Connecticut’s Sandy Hook Elementary School tragedy has stirred many national debates, including the role that video games and other violent entertainment media played in the shaping of alleged shooter Adam Lanza’s psyche.
After Dylan Klebold and Eric Harris bloodied the walls of Columbine High School in 1999, their avid interest in video games was addressed in almost every news report and editorial. Now that it has come to light that Lanza was a gamer, my reaction is the same as it was back then: Why is this relevant? According to the Pew Internet and American Life Project, nearly 80 percent of Americans in Lanza’s age group also play video games, and many of those games are violent. If there were a true, solid, consistent link with the playing of violent video games and aggressive criminal behavior, then 80 percent of American males should be committing murder right now.
Would you blame sports?
I’m not contending that there is no connection between violent games (or movies/music/books) and violent people, but it’s correlative instead of causative. Individuals with personalities that lead to homicide are likely more drawn than others to media that feed their fantasies. Shooters, sports games, and fighting games do bring out aggressive behavior—hence the profanity and bullying exchanged in a game of Call of Duty. But real-life sports also amplify aggressive behavior, and parents’ groups aren’t fighting to ban high school football or to boycott the National Hockey League because of the inherently brutal nature of contact sports.
Playing violent video games doesn’t turn people into killers any more than playing rugby does. Video games are about conflict, and a struggle of ballistic and physical superiority is the easiest, most direct way to portray that, especially in a medium that requires active participation. Reading a novel about a married couple struggling with infidelity can be a deep and moving experience; playing video games about the same subject can be an exercise in boredom. That’s why, especially in the age of lucrative online game play opportunities, developers tend to portray wars and tournaments instead of careers and relationships.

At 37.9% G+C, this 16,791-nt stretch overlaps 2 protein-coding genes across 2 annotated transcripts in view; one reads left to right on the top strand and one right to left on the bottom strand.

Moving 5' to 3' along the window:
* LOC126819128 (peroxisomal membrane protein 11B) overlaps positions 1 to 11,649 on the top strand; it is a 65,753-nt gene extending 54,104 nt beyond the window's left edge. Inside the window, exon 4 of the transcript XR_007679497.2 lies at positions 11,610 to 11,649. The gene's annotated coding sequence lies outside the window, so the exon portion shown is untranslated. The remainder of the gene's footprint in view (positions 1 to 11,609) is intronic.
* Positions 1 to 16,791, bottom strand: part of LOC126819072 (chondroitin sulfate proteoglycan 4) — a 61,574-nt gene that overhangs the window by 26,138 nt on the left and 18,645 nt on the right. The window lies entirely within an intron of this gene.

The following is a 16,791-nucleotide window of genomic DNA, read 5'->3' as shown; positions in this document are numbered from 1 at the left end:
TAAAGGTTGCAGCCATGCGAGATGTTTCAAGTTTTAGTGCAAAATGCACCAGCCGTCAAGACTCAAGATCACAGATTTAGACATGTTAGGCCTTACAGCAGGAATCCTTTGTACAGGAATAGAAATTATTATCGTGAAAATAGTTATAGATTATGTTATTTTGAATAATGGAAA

More to it than violence
I appreciate that I can live out my fantasies of being a hard-boiled detective, a knight-errant, and a special-ops agent all in one gaming session, but I also admire games like Journey that encourage introspection and sensory involvement more than beating the bad guy. One of my favorite games is Braid, a puzzle-based game that examines the nature of obsession and the self-destruction that comes with it. There are no monsters or stealth assassinations; it’s a beautiful game that is challenging, rewarding, and disturbing without any virtual bloodshed. Would it be such a bad thing to see more games like this instead of the increasingly generic action outings?
The game industry is taking steps to make this a reality, and, as librarians, we should encourage it. It’s our responsibility to connect our patrons to the media and information they need to maximize the quality of their life, and entertainment is part of that. Entertainment is a personal choice; librarians shouldn’t reject games because they’re too dark or too violent. It’s against everything for which we stand. However, we should also circulate games that push the artistic boundaries of what the medium should be and should steer patrons toward those titles even as we make sure they have access to the latest shooter. We should familiarize ourselves with these games so we can better articulate why they are valuable.
Games shouldn’t be offered up as sacrificial lambs. Any perceived admission of guilt could seriously taint the integrity of an informed debate on the content of games and its effect on society. The “Day of Cease-Fire” sponsored by GamerFitNation in which gamers were encouraged to abstain from playing online shooters as a show of support for the Sandy Hook victims was a kind gesture, but I worry that opponents saw it as a gamer community admission that violent video games can be unhealthy.
Likewise for the Southington, CT, buyback in which violent video games, movies, or music could be exchanged for gift cards—an identical tactic used by police to get illegal weapons off the streets. A gamer participating in this program is essentially admitting that games are as much of a threat to public safety as firearms are in the hands of criminals. Regardless of the spirit behind the act, it opens rhetorical doors that should be kept shut.
This is another reason why libraries should stay committed to all kinds of video games. Internal censorship is essentially an admission that ideas are dangerous, and that’s not something a librarian should admit. There will always be violent video games. That doesn’t mean that video games can’t be better, but they shouldn’t bear the burden of accountability either. I would much rather hold accountable the perpetrators of travesties.